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Cryptocurrency exchange Huobi has created controversy while celebrating its 10th anniversary, all thanks to a marketing move that sees the firm rebrand from Huobi to HTX, echoing bankrupt crypto exchange FTX.
The move did not go down well with large sections of the community, who were largely critical of the exercise.
Huobi’s Controversial Rebranding
Huobi announced the rebranding on the 13th of September, stating that the letter “H” represents the first letter of Huobi, “T” represents Justin Sun’s blockchain project Tron, and X represents the exchange itself. Another interpretation of HTX is that the letters “HT” stands for the Huobi token, the exchange’s native platform, while X is the Roman numeral for 10, paying tribute to the company’s 10th anniversary. Huobi stated in its announcement,
“H” stands for Huobi, “T” represents TRON with a commitment to being all in TRON, and “X” stands for the exchange. Looking at HTX through the combination of HT and X, HT represents the native token of the platform, while X symbolizes the exchange. Hence, HTX is an exchange with its native token of HT. On the other hand, X is the Roman numeral for 10, which pays tribute to HTX’s 10th anniversary. It is a new era for the platform with synergy between HTX, TRON, and Poloniex. There is also a brand new slogan – “HTX, Just Trade It.”
The news was announced at TOKEN2049, which Huobi (HTX) was invited to attend. Others who attended the event included industry leaders such as Lido, Circle, Animoca Brands, Pantera Capital, Polygon, CertiK, and several others.
Before announcing the news to the public, Huobi renamed all its social media accounts to reflect the rebranding. The exchange’s handle on X (formerly Twitter) is now changed to HTX_Global. Meanwhile, the official Telegram group has been rebranded to HTXglobalofficial. However, the website domain still reflects the original name of Huobi.
HTX’s New Mission
According to the announcement, HTX’s mission is to build a metaverse-free port with a vision to achieve financial freedom for the planet’s 8 billion people. The announcement states that HTX is embarking on a growth strategy of global expansion, thriving ecosystem, wealth effect, and security and compliance.
“HTX plans to expand business globally by venturing into new markets with promising prospects across various countries and regions while maintaining a balanced growth. HTX aims to keep ahead of the latest developments in the crypto market.”
Community Not Impressed
Huobi’s rebranding saw considerable traction on social media, with several users left unimpressed with the exercise. Many users questioned the similarity with the bankrupt FTX exchange, which is currently in the middle of its bankruptcy proceedings. FTX founder Sam Bankman-Fried is facing 13 charges related to fraud. One user posted about the rebranding on X, stating,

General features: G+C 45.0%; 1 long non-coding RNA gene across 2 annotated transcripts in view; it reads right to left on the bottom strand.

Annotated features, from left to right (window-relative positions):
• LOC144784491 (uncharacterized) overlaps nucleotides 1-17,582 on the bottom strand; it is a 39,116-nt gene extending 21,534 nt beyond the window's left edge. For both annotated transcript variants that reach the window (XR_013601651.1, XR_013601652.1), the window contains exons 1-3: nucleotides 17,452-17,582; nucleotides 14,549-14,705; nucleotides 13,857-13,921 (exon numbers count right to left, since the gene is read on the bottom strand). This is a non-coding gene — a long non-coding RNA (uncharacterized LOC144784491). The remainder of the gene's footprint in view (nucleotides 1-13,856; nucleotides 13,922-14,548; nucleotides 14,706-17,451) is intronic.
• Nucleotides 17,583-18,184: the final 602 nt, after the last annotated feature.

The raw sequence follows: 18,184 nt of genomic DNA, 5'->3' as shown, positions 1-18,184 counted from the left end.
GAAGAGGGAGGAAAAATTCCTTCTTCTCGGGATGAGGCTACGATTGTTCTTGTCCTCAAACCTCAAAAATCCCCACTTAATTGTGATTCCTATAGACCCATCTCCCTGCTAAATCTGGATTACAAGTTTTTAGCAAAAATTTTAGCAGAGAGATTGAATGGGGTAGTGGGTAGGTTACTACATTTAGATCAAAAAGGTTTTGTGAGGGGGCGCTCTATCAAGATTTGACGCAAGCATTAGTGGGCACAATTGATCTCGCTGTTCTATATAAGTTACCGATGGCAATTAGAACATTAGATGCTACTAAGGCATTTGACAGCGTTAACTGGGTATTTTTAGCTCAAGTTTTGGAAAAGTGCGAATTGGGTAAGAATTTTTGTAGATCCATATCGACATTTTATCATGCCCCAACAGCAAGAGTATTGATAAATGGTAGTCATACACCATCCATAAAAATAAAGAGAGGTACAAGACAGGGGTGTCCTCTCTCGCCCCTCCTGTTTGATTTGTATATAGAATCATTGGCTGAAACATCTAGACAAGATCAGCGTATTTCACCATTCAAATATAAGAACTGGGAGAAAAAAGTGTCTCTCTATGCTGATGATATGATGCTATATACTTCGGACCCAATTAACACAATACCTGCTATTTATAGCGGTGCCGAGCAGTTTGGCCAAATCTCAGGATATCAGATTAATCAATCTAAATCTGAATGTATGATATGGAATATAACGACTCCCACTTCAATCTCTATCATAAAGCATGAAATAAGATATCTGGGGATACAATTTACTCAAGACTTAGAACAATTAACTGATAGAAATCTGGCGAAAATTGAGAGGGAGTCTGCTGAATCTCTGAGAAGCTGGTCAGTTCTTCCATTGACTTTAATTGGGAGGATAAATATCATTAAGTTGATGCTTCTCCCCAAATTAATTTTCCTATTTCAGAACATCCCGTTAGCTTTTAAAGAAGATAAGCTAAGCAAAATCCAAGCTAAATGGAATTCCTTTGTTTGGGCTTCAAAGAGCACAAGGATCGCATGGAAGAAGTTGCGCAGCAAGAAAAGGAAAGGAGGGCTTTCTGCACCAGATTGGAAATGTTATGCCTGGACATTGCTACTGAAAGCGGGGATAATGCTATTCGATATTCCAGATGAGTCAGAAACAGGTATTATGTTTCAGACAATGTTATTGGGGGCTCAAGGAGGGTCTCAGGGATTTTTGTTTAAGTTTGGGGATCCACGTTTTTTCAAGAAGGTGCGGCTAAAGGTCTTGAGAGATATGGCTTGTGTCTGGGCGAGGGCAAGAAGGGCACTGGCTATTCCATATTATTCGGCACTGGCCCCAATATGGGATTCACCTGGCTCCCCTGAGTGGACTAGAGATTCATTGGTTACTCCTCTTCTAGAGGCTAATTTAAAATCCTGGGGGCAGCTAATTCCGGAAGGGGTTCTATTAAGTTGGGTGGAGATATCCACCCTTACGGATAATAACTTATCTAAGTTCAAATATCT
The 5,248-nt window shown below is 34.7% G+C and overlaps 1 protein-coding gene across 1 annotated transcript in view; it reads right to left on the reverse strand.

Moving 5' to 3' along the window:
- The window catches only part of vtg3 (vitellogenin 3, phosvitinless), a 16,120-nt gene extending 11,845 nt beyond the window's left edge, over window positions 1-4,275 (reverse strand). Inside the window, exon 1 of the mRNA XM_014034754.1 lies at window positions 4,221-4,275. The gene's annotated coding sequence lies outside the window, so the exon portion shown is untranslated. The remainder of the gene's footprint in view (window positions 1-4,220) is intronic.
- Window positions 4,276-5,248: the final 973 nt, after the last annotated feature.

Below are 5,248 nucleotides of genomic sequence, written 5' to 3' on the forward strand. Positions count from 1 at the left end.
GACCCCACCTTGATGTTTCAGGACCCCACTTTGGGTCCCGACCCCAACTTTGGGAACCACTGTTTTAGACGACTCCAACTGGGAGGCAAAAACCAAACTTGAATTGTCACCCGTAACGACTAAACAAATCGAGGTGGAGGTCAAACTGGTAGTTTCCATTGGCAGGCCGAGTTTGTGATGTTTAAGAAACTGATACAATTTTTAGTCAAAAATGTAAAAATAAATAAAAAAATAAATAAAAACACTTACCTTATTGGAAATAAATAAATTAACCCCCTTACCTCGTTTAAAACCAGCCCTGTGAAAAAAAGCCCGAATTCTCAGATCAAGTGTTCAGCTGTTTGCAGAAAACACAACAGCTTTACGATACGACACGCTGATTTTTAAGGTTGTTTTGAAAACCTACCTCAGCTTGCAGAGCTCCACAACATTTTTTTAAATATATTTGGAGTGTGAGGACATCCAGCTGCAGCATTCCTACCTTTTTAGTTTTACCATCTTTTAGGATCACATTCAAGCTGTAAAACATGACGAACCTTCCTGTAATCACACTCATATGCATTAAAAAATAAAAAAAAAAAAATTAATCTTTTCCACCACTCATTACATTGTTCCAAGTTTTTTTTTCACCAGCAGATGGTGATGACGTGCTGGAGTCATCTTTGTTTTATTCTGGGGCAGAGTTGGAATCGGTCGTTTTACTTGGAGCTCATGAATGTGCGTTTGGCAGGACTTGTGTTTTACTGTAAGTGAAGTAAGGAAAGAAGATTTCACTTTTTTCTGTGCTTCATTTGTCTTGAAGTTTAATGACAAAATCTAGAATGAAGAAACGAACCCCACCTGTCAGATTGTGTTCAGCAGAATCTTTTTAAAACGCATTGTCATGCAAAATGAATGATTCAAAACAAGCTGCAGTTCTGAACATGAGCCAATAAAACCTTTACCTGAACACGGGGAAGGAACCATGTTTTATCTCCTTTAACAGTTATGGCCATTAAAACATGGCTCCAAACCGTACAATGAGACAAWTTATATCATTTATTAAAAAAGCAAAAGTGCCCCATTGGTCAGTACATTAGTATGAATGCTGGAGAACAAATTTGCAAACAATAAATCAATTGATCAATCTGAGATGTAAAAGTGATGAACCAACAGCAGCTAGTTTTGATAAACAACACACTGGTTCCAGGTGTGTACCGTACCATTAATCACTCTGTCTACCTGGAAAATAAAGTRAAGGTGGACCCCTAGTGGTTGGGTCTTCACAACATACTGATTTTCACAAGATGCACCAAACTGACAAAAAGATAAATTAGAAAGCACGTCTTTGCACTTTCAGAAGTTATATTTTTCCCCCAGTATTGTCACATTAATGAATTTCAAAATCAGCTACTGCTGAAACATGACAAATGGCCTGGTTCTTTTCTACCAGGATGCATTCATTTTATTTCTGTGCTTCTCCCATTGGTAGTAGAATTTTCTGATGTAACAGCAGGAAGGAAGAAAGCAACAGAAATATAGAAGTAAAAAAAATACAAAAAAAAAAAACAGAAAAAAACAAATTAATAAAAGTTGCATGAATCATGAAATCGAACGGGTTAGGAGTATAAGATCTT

“What’s up with Huobi becoming HTX? I think it’s giving me FTX vibes.”
Another user expressed confusion about why Huobi would fashion its name after FTX, given how the latter suffered a spectacular collapse that shocked the crypto ecosystem.
“Is this supposed to be a joke? FTX to HTX? That’s the first thing everyone will think.”
Not The First Company To Borrow The FTX Name
Huobi is not the first company to seemingly borrow a part of its name from the bankrupt cryptocurrency exchange. In January 2023, the founders of the now-collapsed cryptocurrency hedge fund Three Arrows Capital (3AC) announced a plan to raise $25 million for a proposed cryptocurrency exchange called GTX. In its pitch deck, they planned to use the name because ‘G’ comes after ‘F’ – according to them, it was a play on FTX and its bankruptcy.
Meanwhile, other crypto observers have stated that Huobi rebranded itself after getting into legal trouble. However, it is unclear as to what these legal troubles were, as the exchange has consistently denied it is facing any legal issues. In early August, Huobi also had to deny several reports that claimed it was close to insolvency, and Chinese authorities had arrested its senior executives.
Huobi had previously been ordered to shut operations in Malaysia after the exchange faced enforcement action from the country’s regulator.
Disclaimer: This article is provided for informational purposes only. It is not offered or intended to be used as legal, tax, investment, financial, or other advice.
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